Kagan: Unfit for the Supreme Court

On June 30, in her confirmation hearings, Solicitor General Elena Kagan gave a response which gives me pause about her fitness to serve on the Supreme Court. Senator Tom Coburn, Republican of Oklahoma, asked her view of the natural right to self-defense. She responded, hesitantly, that she didn't have a view of natural rights independent of the Constitution. But natural rights independent of the Constitution form the very fabric of it. Let me explain.   

The U.S. Supreme Court, the court to which Elena Kagan aspires, said in Ex Parte Grossman, 267 US 87, 108 (1925), "The language of the Constitution cannot be interpreted safely except by reference to the common law and British institutions as they were when the instrument was framed and adopted." All of the men who wrote the Constitution, up until the time of the Declaration of Independence, had considered themselves Englishmen. The law by which they were governed was, in addition to the statutes enacted by colonial legislatures, the British common law. Beginning in 1765, William Blackstone published the first volume of his magisterial work, Commentaries on the Laws of England. The fourth and final volume was published in 1769, the same year as the first American edition. This edition includes a list of subscribers who purchased it in advance of its publication. This list includes several attorneys who sat in the constitutional convention. The Founders were intimately familiar with the common law.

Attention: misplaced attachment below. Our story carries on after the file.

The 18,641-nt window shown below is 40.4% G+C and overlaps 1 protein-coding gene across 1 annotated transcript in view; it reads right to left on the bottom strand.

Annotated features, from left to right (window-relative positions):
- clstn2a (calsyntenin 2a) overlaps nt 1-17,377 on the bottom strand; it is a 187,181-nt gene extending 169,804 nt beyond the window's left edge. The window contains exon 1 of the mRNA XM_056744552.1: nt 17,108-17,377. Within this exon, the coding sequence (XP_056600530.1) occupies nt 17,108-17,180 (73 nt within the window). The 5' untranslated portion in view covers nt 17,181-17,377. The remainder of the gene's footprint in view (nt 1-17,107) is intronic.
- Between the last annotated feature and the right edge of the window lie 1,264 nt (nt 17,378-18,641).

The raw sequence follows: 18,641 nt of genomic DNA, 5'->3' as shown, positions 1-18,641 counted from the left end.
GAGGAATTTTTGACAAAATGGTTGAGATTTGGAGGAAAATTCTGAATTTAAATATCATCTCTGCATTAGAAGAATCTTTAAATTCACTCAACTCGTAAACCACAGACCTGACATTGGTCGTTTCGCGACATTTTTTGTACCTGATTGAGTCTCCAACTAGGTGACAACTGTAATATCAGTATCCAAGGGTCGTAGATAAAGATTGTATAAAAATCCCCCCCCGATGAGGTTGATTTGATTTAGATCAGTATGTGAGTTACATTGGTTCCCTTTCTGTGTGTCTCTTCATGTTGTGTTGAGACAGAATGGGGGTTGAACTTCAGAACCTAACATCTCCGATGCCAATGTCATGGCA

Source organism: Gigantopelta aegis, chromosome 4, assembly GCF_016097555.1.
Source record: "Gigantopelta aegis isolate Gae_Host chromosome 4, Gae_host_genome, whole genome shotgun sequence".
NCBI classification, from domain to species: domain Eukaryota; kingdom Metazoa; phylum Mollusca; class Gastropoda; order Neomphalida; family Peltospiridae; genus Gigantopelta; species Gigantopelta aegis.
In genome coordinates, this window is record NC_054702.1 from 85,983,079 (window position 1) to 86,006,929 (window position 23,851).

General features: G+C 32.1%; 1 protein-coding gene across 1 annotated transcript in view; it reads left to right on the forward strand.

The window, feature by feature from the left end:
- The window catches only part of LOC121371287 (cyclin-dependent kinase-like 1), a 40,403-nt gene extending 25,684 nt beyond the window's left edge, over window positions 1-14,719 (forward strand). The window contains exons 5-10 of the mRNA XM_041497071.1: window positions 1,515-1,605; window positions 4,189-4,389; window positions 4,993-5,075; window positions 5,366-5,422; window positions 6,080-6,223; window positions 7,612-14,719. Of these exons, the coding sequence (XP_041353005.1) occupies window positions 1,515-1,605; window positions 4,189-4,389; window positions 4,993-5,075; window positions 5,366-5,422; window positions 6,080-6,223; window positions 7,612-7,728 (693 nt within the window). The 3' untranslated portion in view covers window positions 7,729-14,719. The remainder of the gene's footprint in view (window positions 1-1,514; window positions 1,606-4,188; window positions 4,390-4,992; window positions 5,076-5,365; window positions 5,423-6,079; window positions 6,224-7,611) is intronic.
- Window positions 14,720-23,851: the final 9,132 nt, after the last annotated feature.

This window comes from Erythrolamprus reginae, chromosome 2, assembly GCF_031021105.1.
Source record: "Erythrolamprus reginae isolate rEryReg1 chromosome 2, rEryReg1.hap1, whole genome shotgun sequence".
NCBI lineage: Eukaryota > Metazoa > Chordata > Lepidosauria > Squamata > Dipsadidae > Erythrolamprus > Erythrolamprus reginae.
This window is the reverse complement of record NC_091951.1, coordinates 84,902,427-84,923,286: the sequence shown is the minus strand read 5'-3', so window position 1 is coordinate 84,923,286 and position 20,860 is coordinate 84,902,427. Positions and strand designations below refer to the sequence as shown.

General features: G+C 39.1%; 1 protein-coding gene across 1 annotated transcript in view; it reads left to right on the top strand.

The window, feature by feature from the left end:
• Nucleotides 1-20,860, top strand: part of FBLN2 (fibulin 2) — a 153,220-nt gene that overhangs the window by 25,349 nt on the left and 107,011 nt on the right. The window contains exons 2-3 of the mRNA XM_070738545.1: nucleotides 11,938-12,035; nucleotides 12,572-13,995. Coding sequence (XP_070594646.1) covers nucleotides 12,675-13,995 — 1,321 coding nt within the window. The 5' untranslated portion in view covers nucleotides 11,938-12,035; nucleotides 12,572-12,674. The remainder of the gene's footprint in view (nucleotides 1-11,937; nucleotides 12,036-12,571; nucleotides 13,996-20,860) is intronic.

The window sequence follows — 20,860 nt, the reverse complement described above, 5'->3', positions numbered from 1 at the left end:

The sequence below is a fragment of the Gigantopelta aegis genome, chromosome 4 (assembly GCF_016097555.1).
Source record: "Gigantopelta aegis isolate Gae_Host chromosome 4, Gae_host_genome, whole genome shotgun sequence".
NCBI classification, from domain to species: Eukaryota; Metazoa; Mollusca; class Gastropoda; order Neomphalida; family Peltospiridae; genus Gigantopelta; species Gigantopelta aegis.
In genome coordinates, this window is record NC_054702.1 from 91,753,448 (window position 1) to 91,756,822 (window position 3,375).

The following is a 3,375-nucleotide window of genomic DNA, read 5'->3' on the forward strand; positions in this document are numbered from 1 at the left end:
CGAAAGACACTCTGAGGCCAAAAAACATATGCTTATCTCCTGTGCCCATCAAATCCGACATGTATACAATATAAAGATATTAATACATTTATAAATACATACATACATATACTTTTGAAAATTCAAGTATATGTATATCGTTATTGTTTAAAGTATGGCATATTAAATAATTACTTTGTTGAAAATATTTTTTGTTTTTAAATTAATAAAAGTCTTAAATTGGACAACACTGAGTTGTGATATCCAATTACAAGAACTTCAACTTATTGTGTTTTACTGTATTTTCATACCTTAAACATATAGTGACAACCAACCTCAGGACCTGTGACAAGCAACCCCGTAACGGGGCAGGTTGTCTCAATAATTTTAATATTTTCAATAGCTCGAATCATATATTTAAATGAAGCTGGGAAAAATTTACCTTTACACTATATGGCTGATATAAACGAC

Blackstone writes of the British "Bill of Rights," which was passed early in the first parliament of William and Mary following the "Glorious Revolution," the revolt which led to the expulsion of the last Stuart monarch, James II. He explains that the Bill of Rights was not an act to grant rights to Englishmen, but an act which Parliament believed was to restore natural rights which had been usurped by the Stuart dynasty. The British Bill of Rights included the right to bear arms for self-defense. 

Blackstone wrote that there were three absolute rights which were recognized by the common law as being natural rights: personal security, personal liberty, and private property. These rights were protected by certain auxiliary rights, which included 1) the powers of Parliament, 2) limitation on the prerogative powers of the King, 3) access to the courts for justice, 4) the right to petition the King for redress of grievances, and 5) the right to keep and bear arms. The auxiliary rights were necessary, he said, to protect the absolute rights which no government could lawfully abridge.